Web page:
By Kim Iskyan
The much-maligned Russian investment environment may actually be on the verge of real improvement — if president Dmitry Medvedev has his way.
Medvedev promises improvements in the business climate
In late March, during a speech at Magnitogorsk, Medvedev announced a major initiative to reform the country’s business climate, listing a dozen measures to be implemented by the summer. The proposed actions include creating a timetable for the privatization of state assets, cutting procurement costs at large state-owned companies, reducing pension taxes on employers; improving transparency for minority investors, enforcing government follow-up on allegations of corruption, and removing government officials from the boards of directors of some state companies. Medvedev also suggested that restrictions on foreign investment in natural resources would be relaxed.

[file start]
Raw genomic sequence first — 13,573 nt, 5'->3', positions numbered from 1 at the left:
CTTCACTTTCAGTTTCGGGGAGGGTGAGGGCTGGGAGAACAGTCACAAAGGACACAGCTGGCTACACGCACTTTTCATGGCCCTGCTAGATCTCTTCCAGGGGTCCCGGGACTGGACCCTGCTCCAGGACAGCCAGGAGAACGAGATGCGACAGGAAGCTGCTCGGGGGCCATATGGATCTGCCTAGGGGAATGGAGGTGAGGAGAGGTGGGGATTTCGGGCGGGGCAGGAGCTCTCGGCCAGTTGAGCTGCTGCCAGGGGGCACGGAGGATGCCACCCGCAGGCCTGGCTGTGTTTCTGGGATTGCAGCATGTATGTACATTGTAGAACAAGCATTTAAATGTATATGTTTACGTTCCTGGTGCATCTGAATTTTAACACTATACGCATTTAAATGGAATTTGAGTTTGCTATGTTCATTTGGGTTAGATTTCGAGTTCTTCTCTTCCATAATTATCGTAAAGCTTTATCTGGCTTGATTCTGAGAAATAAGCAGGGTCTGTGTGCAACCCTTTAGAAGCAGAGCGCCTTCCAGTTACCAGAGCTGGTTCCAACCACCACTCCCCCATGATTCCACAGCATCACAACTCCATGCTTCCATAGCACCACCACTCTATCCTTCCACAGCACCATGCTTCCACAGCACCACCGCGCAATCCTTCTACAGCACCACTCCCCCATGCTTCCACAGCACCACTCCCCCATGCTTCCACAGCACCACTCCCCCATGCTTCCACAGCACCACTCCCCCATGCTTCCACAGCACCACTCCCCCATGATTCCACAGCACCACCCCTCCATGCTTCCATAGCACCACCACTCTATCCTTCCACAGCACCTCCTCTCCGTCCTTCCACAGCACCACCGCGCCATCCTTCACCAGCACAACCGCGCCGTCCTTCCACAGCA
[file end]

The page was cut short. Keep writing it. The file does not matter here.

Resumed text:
By the standards of most markets, Medvedev’s proposals aren’t exactly revolutionary. But for Russia, where empty rhetoric about the need to upgrade the business environment has disappointed investors for years, Medvedev’s measures were an unusually concrete, and promising, statement of intent. While Medvedev is focused on improving the environment for investment, the effort is also widely viewed as an attempt to convince prime minister Vladimir Putin that he deserves a second term as president. Putin was president for eight years before ushering in his protégé Medvedev in 2008, and Putin will have the primary say over whether he or Medvedev runs in the March 2012 polls. If Medvedev’s proposed reforms are implemented—which is possible only with Putin’s support—the president’s prospects for re-election, as well as the Russian investment climate, would benefit. But if the president’s initiative fails, he would be politically weakened.
Meanwhile, in mid-April the broadly successful tandem of the president and prime minister showed the strongest signs yet of fraying, as each separately declared his interest in running for the country’s highest office. But voters may be growing tired of the tandem arrangement; both Putin’s and Medvedev’s popularity ratings have fallen by roughly 10 percentage points since the end of 2010, to 69% and 66% respectively.